One step beyond: Mapping older tweets and retweets

Over the past 3 years I have been studying social networks for health (e.g. public health campaigns, clinical conferences). I have been collaborating with clinicians and analysts across the world in this work, publishing some of the outputs in peer-reviewed journals as listed below, studying the content, influencers, components of tweets that could influence retweeting, commercial influences in conference tweeting, responses beyond the hashtag, and looking at hierarchy of tweeting. Some of these have been published already – e.g. most recently a paper with Muge Cevik and David Ong, available for a few more weeks in free full text. Look out for details of the remaining papers over coming months. Summary of social media work - papersOne area that I have been keen to explore, but have not been able to until now, is mapping older tweets and retweets. Twitter provides access to tweets and retweets over the past 10 days. Sometimes a network will take longer than 10 days to establish, at which point the data become difficult – or expensive – to extract. This blog explains how to extract older tweets and retweets manually so that they can be mapped well beyond the 10 day limit, using NodeXL. I have used the example of #CwPAMS (Commonwealth Partnerships for Antimicrobial Stewardship) following a request by Diane Ashiru. I have illustrated this using 30 tweets first, and then the retweets that followed. It would be possible with patience and time to map all the #CwPAMS tweets using this method.

I am not a programmer – hopefully somebody reading this blog will be able to identify a simpler way to do this. Until then, there are a few hoops to jump through:

  1. Apply for a Twitter Developer account.
  2. Download Postman software. Follow the advice in Postman tutorials about how to access Twitter API using details provided on being approved for a Twitter Developer account.
  3. Go to Twitter advanced search and search for your required term, refining dates to focus in on the required period. Once you become familiar with Twitter advanced search you will be able to enter searches manually using the Twitter search box – for example I used the following term to search for the earliest #CwPAMS tweets: #CwPAMS since:2018-09-01 until:2018-10-31. Click the “Latest” tab to show all the tweets chronologically.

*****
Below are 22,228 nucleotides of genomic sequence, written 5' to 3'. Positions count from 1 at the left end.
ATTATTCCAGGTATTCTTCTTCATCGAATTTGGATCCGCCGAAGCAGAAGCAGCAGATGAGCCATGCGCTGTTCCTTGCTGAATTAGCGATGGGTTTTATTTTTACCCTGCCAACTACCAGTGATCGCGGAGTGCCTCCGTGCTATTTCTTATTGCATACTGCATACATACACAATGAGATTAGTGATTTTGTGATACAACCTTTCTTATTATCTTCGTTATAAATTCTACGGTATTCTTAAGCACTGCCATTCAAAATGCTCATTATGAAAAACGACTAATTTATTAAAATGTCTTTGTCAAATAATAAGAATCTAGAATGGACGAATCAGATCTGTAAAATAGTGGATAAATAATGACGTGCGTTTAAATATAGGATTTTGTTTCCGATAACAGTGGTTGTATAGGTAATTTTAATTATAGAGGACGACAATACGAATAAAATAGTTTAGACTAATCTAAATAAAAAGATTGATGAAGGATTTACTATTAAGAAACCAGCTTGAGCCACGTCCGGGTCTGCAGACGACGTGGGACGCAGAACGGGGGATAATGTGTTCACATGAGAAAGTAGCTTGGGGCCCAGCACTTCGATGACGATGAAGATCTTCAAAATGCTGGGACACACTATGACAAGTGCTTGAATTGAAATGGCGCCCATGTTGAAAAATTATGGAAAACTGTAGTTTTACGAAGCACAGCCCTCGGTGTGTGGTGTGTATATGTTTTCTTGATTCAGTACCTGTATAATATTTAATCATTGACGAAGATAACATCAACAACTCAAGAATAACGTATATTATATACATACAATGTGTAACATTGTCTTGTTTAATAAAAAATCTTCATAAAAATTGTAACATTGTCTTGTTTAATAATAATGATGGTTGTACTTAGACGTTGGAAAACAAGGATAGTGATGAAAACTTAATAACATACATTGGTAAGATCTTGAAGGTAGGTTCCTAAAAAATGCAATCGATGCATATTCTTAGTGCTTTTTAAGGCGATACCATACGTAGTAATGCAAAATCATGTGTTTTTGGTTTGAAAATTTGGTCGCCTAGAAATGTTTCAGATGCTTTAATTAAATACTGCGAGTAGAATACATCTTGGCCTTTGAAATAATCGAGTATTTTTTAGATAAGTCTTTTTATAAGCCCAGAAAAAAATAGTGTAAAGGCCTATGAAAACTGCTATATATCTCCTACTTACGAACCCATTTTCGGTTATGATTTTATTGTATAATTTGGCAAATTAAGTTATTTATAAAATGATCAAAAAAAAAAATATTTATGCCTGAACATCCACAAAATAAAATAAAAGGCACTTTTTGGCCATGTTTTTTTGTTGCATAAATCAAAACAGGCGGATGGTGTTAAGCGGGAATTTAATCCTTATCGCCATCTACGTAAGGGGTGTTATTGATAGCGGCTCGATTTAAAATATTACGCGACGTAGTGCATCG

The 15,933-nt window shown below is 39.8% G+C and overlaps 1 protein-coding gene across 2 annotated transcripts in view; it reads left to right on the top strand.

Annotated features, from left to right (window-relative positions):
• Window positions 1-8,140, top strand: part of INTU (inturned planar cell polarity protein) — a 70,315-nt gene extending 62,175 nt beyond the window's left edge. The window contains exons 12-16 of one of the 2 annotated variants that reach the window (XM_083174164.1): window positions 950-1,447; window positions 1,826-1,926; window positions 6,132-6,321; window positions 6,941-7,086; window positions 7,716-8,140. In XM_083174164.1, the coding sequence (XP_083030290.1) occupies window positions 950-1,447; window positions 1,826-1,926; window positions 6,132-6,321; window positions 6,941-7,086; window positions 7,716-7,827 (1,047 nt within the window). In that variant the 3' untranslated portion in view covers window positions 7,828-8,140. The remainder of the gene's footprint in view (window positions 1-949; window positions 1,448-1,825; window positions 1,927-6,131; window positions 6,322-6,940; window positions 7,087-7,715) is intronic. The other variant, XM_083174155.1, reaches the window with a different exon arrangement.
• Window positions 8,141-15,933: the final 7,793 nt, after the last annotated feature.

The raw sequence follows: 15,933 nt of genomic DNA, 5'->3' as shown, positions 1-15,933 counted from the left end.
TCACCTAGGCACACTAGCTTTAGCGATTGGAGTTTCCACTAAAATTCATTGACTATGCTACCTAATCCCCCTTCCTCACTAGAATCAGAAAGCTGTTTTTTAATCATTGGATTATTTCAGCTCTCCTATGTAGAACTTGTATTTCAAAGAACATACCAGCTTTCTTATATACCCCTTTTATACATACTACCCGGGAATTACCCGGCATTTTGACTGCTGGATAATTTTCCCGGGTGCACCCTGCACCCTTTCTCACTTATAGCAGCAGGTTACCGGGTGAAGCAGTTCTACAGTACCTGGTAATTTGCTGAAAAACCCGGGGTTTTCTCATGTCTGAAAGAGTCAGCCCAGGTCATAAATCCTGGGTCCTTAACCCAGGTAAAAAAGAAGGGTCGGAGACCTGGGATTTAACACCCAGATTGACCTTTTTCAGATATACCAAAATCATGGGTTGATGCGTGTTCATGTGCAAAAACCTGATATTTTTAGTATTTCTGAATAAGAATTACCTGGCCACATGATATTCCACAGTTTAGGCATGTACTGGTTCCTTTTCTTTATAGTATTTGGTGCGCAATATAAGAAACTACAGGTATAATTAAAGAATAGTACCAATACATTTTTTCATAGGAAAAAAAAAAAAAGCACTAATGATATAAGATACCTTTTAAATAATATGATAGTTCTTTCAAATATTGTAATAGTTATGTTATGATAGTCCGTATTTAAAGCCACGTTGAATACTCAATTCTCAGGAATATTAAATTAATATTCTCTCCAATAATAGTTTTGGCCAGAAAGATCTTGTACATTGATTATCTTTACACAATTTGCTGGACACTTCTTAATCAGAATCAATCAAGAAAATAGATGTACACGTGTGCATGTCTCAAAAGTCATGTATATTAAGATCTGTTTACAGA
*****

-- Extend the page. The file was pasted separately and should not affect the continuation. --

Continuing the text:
4. Open up the individual tweets so that you can see the URL for the tweet: for the tweet shown below – the first #CwPAMS tweet – the URL is https://twitter.com/THETlinks/status/1055854080004947968. The 19 digit number at the end of the URL is the tweet ID. Each tweet and retweet has a unique number which allows social network analytical packages to identify the specific tweet or retweet. It is not possible to see the retweet ID without going back to the Twitter API, which is where things get complicated as described in step 6 below..CwPAMS - first tweet
  5. Click through each of the tweets you plan to map and record the 19 digit tweet ID for each post. You can then import these tweets, regardless of age, into NodeXL, selecting the option “From Twitter TweetID list network”. The following map shows the first 30 CwPAMS tweets mapped (without retweets).CwPAMS - first 30 tweets (without retweets)
  6. To extract the retweet IDs for the first tweet, go to Postman, select the “GET” command and enter the following text (without inverted commas): “https://api.twitter.com/1.1/statuses/retweets/1055854080004947968.json?count=100” (do not click this link – it will not work – you need to copy it into the command line in Postman). You can see the 19 digit tweet ID in this GET command. You will need to change this 19 digit number for each tweet for which you’re extracting retweets. This will produce the output as follows: example Postman output
  7. The text in the box provides all the information about retweets. You will see 19 digit retweet ID strings – e.g. 1057870154422476801 – which is a retweet by Graeme Hood– copy them into a list and you can then add them into the NodeXL. I did this quickly by copying and pasting the full text output from Postman into an Excel file, sifting and sorting to pick out the retweet IDs that were 19 characters long as follows: i. Search for “id_str” – e.g. if output from Postman is in column E type the following into D2 (without inverted commas) “=SEARCH(“id_str”,E2)”. ii. Sort by the result, focusing in on those lines where result = 10. iii. Pull out the retweet ID using Excel’s string function (MID) typing (without inverted commas) “=MID(E2,20,19)”. Repeat steps 6 and 7 for each of the 30 tweet IDs. In this way, in a few minutes I was able to collect all the required information about retweets from the 30 tweets.
  8. Add the retweet IDs to the NodeXL import, as well as the tweet IDs identified earlier. This gives the following map (30 tweeters plus all the retweeters): CwPAMS - first 30 tweets (with retweets - going back to look for Graeme Hoods retweet)
  9. This method works for tweets of any age, receiving up to 100 retweets per tweet. It is not perfect – e.g. I can’t see any record of Graeme Hood (the retweeter mentioned above in step 7) in the above map. However, it provides a way to salvage something useful where the 10 day limit has been exceeded
  10. Alternatives to NodeXL include TAGS, which is free, has an import by tweet and retweet ID function and has some mapping functions via its TAGSExplorer feature, but does not show as much detail about interactions as NodeXL.

Please get in touch if you have any ideas about automating this process.

Dr Graham Mackenzie, GPST1, Edinburgh, Scotland 13 December 2019.

graham mackenzie on twitter

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